Droids, crackberrys and iPhones, oh my!
With all the unbelievable phones, plans, and offers cell phone companies now have, it’s no wonder that texting seems to have taken over as the main form of communication.
Texting makes everything so simple. It takes just a few seconds to send a text as opposed to calling someone who may or may not answer. With how simple texting is, it makes it that much more tempting to text while driving. However, the only temptation we should have from our phone while driving is the vocal collaboration of a popular ‘60s band as a ringtone. It may seem harmless, but it’s become such a problem that it’s been banned in 19 states. Additionally, the National Safety Council estimates that about 28 percent of all crashes can be attributed to drivers talking and texting while driving. FYI: that’s 1.6 million crashes per year.
If that isn’t enough incentive not to text while driving, maybe a study by Car and Driver magazine will put things in perspective for you.
The magazine conducted a study on the reaction times of three groups of drivers: those who were sober, those who were legally intoxicated, and those who were texting. The times were based upon the reaction to a light mounted on the windshield at eye level. After seeing the light, the driver was supposed to hit the brakes as if they were in traffic. This process was repeated five times, and the slowest time was dropped.
In the test, two men, ages 22 and 37, participated. The results were quite alarming. At 35 mph, the younger participant, Brown, traveled an extra four feet when texting and an extra six feet when he was reading a text before braking. After having a few drinks and reaching the legal driving limit of 0.08 percent blood alcohol content, Brown traveled only one extra foot before braking. (This test did not include the use of a cell phone.)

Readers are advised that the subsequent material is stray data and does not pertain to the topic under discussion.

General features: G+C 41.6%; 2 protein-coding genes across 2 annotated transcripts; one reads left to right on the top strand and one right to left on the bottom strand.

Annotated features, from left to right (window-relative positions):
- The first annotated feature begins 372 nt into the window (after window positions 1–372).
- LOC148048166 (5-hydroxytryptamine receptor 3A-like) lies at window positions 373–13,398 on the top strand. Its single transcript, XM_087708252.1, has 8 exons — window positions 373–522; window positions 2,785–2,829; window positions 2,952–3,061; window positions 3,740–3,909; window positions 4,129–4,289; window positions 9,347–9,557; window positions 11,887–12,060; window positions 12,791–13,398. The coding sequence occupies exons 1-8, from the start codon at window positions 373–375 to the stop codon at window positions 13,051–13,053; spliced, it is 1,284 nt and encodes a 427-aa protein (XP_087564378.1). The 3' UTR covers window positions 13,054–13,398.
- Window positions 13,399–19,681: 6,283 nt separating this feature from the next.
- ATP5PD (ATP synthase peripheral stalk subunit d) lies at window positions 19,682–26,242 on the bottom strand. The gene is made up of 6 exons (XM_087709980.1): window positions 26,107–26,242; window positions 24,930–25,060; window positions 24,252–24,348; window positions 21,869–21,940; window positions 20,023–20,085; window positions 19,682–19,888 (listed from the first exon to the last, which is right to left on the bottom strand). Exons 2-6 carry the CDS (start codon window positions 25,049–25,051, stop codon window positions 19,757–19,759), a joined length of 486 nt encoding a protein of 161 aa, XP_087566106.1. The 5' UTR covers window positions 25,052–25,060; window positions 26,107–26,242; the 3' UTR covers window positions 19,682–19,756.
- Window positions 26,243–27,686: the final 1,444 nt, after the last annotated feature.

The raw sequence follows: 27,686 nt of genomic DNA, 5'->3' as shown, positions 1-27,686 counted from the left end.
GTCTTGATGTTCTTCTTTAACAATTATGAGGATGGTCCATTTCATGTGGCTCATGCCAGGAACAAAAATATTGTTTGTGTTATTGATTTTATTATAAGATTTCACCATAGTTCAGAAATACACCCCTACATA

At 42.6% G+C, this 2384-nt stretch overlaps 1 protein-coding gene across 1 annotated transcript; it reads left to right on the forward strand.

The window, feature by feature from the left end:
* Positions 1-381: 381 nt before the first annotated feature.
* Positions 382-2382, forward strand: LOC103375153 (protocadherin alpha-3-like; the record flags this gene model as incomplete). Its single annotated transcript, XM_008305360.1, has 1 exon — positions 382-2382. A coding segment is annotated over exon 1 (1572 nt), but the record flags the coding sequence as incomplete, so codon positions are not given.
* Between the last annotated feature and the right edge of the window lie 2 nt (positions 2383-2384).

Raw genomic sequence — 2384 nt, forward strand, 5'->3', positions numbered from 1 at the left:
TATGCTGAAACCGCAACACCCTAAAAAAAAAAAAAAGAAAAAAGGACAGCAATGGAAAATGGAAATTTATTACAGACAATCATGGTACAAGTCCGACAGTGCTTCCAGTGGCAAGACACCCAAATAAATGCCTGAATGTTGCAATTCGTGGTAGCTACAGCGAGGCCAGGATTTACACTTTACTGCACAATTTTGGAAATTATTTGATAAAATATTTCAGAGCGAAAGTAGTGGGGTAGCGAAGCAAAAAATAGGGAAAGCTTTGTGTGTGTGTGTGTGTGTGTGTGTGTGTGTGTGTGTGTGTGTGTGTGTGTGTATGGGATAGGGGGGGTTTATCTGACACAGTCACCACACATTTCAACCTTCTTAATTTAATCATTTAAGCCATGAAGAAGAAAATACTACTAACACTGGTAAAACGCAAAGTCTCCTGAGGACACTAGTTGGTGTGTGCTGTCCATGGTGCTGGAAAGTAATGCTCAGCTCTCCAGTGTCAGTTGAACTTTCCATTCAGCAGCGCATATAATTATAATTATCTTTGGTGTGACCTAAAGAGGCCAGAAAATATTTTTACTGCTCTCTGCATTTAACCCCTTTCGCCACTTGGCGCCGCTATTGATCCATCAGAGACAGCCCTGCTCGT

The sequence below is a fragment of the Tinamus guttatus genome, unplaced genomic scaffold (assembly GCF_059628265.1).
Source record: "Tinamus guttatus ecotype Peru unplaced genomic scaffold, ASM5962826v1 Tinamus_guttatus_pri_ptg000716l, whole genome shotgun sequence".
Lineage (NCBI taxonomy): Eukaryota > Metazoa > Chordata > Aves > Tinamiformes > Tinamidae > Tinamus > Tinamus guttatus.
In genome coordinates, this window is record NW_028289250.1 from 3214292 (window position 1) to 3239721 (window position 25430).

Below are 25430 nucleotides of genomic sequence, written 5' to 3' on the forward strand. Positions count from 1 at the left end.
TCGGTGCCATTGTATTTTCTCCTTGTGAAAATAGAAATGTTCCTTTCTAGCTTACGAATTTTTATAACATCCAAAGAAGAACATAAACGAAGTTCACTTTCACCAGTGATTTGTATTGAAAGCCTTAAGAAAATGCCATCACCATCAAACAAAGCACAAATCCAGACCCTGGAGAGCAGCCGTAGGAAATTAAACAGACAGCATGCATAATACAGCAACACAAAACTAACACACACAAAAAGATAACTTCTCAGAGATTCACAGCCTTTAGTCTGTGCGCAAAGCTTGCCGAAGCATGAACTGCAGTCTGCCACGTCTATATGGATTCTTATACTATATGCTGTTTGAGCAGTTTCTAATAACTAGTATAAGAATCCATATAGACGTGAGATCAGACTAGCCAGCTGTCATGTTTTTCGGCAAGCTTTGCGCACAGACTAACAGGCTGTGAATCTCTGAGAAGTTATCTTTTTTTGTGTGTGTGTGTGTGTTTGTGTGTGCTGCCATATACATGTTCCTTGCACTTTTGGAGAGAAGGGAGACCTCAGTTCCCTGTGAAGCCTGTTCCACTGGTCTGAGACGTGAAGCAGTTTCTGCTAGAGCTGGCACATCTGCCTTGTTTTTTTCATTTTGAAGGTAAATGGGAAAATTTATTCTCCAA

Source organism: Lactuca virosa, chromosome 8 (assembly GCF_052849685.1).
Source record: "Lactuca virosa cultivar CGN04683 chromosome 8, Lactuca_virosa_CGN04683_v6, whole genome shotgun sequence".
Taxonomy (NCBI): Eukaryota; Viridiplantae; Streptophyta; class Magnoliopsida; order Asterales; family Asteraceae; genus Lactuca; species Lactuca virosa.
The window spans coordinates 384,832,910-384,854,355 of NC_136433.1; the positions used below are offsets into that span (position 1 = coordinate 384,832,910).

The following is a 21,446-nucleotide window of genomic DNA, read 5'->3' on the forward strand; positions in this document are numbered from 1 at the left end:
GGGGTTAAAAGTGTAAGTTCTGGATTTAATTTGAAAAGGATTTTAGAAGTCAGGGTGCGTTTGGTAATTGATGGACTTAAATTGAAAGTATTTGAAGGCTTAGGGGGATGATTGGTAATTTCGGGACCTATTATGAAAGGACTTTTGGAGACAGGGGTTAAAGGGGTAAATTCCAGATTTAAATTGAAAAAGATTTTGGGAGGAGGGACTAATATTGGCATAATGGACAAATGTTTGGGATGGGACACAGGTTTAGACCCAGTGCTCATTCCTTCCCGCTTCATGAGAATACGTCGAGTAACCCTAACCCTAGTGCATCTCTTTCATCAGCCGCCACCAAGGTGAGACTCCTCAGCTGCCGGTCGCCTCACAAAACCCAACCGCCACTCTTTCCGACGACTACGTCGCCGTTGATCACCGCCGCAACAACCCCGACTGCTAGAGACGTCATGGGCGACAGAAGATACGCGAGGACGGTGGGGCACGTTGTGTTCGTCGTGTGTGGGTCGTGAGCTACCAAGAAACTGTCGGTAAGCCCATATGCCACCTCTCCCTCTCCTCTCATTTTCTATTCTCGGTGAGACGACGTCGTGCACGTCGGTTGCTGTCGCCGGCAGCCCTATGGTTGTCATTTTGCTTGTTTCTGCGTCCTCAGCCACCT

The older participant, Alterman, traveled an extra 45 feet when reading a text and an extra 41 feet when texting, but only an extra seven feet when impaired.
This simulation was on a straight closed course that had no pedestrians, road signs, or traffic signals. Imagine how much worse the results could have been. We’ve all grown up on the notion that drinking and driving is such a terrible thing to do. The National Safety Council attributes about 40 percent of all vehicle crashes to still involve alcohol even though numbers have dropped in recent years. That’s only a 12 percent difference from texting while driving.
While this certainly is not condoning drinking and driving, it does show how dangerous texting and driving can be. We’ve all been there, done that, and even gotten the T-shirt. It may seem harmless, but think about the pedestrian walkways that don’t have flashing lights. Think about all the times you’ve slammed on the brakes with your phone in hand. And how many times have you gotten aggravated at a traffic light when someone doesn’t immediately accelerate as soon as the light turns green, only to find out they were texting?
People will still drink and drive, just as people will always text and drive. However, we can be the ones to help decrease the numbers and put the phone down before we injure ourselves or someone else.
This editorial was written by Crissie Elrick (firstname.lastname@example.org) and it expresses the opinion of the entire editorial staff.